March 19, 2010

Faithful Lines / Shirley Vogler Meister

Contemplating tomorrow during the Lenten season

Shirley Vogler MeisterWhen I was a student at St. Bernard School in St. Louis, I don’t remember worrying very much about anything.

Family life was simple. Neither church nor school nor home life seemed complex to me.

My girlfriends and I always found fun things to do. I had chores to accomplish at home. I took school seriously and made good grades. I went roller skating.

Sometimes my parents would take our family to an amusement park. Of course, I used some of my allowance from doing chores to go to Saturday movie matinees.

I don’t remember worrying about much at the time—until I read Is This Tomorrow: America under Communism.

The first thing I noticed was that there was no question mark after the first title of the 10-cent booklet that resembled a comic book at first glance.

I didn’t buy it with my meager allowance, and I don’t recall who gave it to me. However, when I read it, I realized there was nothing comical about it.

The cover itself was horrifying, showing the American flag in flames and men attacking other men. One of the men being attacked was wearing what looked like a priest’s alb.

The years sped by and I didn’t think about this booklet again until I was an adult in the computer age using technological equipment sophisticated enough to automatically point out if a question mark was necessary or not.

With computers came the Google search engine so one day, while thinking back about all this, I researched and learned that the booklet was published by the Catechetical Guild Educational Society in 1947, and it warned everyone about Communism.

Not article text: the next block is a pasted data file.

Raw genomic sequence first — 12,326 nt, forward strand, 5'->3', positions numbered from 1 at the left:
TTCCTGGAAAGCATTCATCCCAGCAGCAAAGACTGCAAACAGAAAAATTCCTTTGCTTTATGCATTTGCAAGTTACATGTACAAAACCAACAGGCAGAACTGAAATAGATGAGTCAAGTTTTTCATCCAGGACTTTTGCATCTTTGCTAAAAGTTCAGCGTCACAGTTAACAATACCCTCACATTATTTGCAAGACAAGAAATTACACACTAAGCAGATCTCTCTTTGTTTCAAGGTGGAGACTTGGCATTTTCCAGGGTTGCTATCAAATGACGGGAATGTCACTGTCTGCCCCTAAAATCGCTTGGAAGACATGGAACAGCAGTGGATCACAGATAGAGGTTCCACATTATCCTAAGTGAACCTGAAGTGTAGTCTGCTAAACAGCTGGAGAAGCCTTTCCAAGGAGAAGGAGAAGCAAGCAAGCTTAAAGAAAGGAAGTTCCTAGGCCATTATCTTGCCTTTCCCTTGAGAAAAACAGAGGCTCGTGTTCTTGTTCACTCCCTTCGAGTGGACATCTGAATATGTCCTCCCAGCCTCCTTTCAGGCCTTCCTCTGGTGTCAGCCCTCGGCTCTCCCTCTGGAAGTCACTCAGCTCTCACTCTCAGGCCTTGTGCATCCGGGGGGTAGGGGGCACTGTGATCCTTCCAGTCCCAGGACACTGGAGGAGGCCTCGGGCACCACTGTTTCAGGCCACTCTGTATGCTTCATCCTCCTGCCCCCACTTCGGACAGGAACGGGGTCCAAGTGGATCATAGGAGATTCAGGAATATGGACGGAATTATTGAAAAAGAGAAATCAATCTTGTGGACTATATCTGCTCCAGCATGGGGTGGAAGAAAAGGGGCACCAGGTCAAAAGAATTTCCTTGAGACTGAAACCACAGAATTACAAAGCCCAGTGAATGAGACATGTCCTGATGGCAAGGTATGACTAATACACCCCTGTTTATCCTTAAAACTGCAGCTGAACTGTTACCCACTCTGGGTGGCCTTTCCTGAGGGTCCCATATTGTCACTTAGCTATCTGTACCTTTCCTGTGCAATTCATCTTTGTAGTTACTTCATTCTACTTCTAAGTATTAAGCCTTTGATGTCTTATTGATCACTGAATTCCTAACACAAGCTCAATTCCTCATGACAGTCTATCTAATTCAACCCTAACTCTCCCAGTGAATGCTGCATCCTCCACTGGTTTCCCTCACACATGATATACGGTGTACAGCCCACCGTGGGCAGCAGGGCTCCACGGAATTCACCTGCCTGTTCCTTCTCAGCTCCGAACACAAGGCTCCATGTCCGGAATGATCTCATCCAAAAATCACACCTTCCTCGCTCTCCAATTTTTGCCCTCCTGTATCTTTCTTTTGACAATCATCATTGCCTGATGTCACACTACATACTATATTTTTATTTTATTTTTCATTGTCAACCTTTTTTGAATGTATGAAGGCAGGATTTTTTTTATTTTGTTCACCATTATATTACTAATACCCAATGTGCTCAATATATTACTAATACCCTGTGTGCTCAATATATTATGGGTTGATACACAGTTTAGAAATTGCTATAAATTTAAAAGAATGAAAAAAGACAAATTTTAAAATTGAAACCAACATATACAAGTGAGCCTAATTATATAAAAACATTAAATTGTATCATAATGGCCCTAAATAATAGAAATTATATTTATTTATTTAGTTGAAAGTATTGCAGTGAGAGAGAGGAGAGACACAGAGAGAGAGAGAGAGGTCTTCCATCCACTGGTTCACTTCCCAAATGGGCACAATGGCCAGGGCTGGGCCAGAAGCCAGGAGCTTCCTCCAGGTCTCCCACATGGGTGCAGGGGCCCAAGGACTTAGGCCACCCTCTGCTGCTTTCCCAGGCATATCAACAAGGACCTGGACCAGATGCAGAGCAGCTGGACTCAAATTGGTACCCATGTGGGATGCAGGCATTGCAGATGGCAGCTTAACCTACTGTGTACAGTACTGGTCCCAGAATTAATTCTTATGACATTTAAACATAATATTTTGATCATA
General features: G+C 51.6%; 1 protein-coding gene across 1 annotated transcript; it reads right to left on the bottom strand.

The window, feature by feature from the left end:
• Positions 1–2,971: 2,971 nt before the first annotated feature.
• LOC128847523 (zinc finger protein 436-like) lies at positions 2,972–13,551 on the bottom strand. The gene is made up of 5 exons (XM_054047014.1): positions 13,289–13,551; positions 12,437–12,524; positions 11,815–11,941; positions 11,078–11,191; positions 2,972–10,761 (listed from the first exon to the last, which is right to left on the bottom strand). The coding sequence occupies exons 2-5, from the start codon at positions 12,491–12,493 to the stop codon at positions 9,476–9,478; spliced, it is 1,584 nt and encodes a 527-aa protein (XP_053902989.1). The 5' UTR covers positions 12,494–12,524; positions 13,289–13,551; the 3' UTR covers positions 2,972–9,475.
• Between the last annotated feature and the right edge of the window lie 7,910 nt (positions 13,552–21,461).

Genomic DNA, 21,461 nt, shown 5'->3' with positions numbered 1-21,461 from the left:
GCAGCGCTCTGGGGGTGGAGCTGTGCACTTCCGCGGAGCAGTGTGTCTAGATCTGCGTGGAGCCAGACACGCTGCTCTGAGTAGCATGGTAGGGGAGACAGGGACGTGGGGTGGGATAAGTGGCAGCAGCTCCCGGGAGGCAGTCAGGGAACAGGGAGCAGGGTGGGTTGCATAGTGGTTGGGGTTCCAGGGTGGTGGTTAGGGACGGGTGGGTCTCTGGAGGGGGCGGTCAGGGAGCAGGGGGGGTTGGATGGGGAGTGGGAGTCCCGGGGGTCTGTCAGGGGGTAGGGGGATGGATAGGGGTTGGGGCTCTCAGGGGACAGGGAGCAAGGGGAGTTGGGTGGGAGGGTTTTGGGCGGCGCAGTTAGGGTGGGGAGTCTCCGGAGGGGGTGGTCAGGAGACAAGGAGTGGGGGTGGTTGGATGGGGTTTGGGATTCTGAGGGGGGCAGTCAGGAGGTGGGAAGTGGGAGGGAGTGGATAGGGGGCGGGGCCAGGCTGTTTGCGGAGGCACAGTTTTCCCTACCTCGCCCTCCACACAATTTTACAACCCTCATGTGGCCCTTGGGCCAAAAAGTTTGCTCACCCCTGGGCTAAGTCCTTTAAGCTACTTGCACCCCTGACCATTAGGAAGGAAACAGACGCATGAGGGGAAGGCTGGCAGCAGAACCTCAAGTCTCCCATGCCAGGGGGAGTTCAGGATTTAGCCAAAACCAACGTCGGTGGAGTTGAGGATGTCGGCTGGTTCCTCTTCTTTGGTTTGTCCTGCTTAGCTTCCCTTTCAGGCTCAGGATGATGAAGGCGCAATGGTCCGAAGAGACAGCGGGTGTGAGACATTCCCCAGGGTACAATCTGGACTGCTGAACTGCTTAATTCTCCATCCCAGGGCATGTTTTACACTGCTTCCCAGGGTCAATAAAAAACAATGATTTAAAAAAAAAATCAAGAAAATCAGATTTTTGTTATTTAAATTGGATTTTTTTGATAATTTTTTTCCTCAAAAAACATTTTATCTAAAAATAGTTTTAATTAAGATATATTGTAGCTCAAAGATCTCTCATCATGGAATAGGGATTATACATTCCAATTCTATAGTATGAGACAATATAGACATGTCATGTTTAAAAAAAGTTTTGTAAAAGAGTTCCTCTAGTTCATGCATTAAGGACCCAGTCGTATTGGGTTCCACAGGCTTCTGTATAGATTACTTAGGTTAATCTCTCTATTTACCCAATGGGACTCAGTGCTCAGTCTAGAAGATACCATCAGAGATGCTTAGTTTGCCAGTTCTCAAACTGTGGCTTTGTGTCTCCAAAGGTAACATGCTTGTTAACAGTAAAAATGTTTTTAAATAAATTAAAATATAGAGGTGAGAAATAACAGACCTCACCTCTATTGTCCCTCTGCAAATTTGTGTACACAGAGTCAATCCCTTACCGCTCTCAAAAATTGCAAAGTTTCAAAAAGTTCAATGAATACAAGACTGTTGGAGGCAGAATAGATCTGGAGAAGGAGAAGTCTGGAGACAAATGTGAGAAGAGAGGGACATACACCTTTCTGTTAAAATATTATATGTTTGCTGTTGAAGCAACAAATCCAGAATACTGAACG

The back cover was as colorful as the front, but more sedate in design. At the top was the heading “Fight Communism with:” and under those words were the “Ten Commandments of Citizenship.” Under that text were these rules:

  • Know your government.
  • Know the issues before it.
  • Keep up on foreign problems.
  • Be tolerant of other races, religions and nationalities.
  • Practice your own religion.
  • Use your vote.
  • Follow closely the actions of your elected representatives.
  • Join political organizations.
  • Be American first.

Politically speaking, these points are just as viable today as they were years ago.

Pondering this, I also recommend a lobbying organization in our archdiocese which keeps Catholics on top of political issues that are important to us—the Indiana Catholic Conference (ICC), our Church’s official public policy voice regarding state and national matters.

For those not aware of ICC’s wonderful work, call 317-236-1455 for information or log on to the Web site at

It is important for U.S. citizens to understand the issues at hand and to vote as knowledgeable Catholics.

Although the threat of Communism, of course, is passé, there are plenty of worrisome situations in our society today.

(Shirley Vogler Meister, a member of Christ the King Parish in Indianapolis, is a regular columnist for The Criterion.)

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